UK Lawmakers Call For 'Reckless' Bankers to Face Jail


Published: Wednesday, 19 Jun 2013 | 1:43 AM ET

Britain should introduce laws making it possible to jail "reckless" bankers and claw back past bonus and pension

awards, an influential panel of lawmakers said on Wednesday.

The Parliamentary Commission on Banking Standards, set up by the government last year after Barclays was fined

over the manipulation of global interest rate benchmarks, said deep lapses in standards had been commonplace and recent scandals had exposed "shocking and widespread malpractice".

 "Taxpayers and customers have lost out. The economy has suffered. The reputation of the financial sector has been

gravely damaged. Trust in banking has fallen to a new low," the commission's chairman Andrew Tyrie said in a 500-

page report.


The cross-party group, which includes former British finance minister Nigel Lawson and Justin Welby, head of the Anglican church, recommended senior bankers are held personally responsible and regulators granted greater powers.

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The commission is recommending a new criminal offence of "reckless misconduct in the management of a bank" which would carry a jail sentence for the most serious cases.


"Senior bankers who seriously damage their banks or put taxpayers' money at risk can expect to be fined, banned from the industry, or, in the worst cases, go to jail," said Tyrie.


The commission recommended the industry's 'approved persons' regime be scrapped and replaced with two new registers - one for senior bankers and one for other bank employees. It said the new system would ensure the most important responsibilities within banks were assigned to specific individuals.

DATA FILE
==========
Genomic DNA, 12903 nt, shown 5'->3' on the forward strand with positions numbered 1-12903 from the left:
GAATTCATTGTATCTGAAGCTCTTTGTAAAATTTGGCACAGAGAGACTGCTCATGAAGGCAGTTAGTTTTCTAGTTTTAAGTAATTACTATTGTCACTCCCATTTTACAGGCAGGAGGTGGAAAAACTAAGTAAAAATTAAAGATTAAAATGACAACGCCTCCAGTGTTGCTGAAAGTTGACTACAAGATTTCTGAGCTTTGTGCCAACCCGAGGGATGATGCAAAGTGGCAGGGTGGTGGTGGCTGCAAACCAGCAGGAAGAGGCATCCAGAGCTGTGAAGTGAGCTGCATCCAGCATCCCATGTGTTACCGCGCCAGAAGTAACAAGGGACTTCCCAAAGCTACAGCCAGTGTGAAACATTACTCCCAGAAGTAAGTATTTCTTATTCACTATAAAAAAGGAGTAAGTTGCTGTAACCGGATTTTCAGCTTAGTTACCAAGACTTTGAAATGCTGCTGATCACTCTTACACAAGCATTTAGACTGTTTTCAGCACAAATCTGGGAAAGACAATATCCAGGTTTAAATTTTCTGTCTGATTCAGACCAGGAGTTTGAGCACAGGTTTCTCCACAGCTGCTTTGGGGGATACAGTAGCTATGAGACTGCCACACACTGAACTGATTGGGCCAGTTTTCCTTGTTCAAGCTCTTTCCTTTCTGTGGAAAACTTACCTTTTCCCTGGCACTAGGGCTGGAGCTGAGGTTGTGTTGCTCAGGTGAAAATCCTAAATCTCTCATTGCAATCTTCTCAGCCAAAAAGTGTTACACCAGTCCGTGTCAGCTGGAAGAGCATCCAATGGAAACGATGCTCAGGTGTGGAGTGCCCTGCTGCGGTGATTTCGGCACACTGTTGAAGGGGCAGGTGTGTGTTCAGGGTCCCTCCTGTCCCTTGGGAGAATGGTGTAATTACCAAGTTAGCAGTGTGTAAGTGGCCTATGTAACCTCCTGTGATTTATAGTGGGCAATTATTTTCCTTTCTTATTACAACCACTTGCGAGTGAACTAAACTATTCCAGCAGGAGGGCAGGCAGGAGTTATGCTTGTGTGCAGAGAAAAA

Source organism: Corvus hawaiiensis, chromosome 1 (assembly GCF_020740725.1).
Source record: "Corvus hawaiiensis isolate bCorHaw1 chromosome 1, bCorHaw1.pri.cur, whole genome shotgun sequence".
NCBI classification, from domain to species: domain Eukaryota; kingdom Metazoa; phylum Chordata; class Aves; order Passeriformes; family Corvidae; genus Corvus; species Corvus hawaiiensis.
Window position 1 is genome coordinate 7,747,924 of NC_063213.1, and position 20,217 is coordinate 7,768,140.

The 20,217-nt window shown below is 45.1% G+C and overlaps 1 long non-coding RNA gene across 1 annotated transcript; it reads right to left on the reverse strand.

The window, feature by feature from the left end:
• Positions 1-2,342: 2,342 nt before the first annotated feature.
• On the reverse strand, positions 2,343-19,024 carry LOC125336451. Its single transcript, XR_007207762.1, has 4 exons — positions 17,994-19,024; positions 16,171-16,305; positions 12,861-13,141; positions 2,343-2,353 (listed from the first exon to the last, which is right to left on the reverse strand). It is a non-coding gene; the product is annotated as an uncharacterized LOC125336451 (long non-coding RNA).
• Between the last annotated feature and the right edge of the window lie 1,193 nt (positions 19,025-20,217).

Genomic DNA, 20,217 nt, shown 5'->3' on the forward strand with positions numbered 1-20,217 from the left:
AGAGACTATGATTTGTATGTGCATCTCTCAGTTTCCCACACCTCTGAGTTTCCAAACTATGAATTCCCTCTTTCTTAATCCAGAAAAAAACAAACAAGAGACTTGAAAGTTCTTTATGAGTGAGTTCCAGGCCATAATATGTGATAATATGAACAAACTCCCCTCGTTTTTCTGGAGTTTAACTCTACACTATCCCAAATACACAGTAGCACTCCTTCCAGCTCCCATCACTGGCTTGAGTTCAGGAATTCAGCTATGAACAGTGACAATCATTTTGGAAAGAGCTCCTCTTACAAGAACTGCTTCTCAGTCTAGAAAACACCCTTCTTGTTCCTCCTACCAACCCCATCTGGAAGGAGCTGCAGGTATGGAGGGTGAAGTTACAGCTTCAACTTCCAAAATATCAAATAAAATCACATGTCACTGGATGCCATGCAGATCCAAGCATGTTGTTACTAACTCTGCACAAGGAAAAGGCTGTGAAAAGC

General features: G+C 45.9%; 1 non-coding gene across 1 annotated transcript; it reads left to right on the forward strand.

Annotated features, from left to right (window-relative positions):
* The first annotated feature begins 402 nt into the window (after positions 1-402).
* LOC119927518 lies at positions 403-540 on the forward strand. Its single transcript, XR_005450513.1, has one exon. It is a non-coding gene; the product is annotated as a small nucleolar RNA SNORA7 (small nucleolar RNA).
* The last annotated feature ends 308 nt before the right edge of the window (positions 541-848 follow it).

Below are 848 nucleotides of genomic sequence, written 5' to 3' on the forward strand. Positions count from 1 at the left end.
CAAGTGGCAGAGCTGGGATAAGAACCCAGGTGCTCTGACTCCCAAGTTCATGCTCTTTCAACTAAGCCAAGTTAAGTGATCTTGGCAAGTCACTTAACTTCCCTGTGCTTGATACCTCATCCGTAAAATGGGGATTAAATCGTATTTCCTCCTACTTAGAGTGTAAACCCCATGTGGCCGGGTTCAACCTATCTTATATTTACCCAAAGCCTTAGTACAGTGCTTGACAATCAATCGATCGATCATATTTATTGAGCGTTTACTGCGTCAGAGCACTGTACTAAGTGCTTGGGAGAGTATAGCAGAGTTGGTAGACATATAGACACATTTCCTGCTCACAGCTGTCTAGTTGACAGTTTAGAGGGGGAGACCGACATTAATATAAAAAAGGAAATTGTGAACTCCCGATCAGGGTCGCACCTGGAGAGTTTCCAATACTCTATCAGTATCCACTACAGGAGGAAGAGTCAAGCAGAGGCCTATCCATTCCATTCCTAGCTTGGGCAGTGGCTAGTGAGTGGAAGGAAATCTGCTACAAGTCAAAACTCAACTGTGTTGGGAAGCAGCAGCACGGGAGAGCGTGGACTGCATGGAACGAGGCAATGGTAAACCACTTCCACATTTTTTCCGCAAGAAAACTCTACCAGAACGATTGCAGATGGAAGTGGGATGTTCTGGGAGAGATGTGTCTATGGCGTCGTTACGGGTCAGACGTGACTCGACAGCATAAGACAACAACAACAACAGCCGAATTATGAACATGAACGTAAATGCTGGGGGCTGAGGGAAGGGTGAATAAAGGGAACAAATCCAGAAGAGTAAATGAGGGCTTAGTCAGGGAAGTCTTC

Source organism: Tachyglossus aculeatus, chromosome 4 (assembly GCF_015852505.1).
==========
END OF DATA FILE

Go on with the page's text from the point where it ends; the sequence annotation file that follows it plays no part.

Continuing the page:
The 'Senior Persons Regime' would enable those responsible for failures to be identified more easily and provide a stronger basis for action to be taken against them, the report said.  On pay, the commission recommended that the industry adopt a new remuneration code to better balance risk and reward with more pay deferred over longer periods of time.


The regulator would be granted a new power enabling it to cancel all bonuses and pension rights not yet paid out to senior executives in the event of their banks needing taxpayer support.


There was a political outcry when Fred Goodwin, the former chief executive of Royal Bank of Scotland left the bank after it was rescued by the government with a 703,000-pound annual pension, worth almost 17 million pounds. He later agreed to take a 2.7 million-pound lump sum and 342,500 pounds a year.


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Britain's finance ministry welcomed the recommendations and said it would make a formal response in the next month.

"Where legislation is needed we have said we will support it and the banking bill currently before parliament can be amended to ensure they are quickly enacted," it said.


The Financial Conduct Authority, the new financial services industry regulator, said it was "learning from the regulatory mistakes of the past", having taken over the regulation of UK banks in April.


RBS Break-Up?


The commission also urged the government to immediately consider a range of strategies for what it should do with Royal Bank of Scotland (RBS), which has been 81 percent state-owned since its bail-out in 2008, including a possible break-up.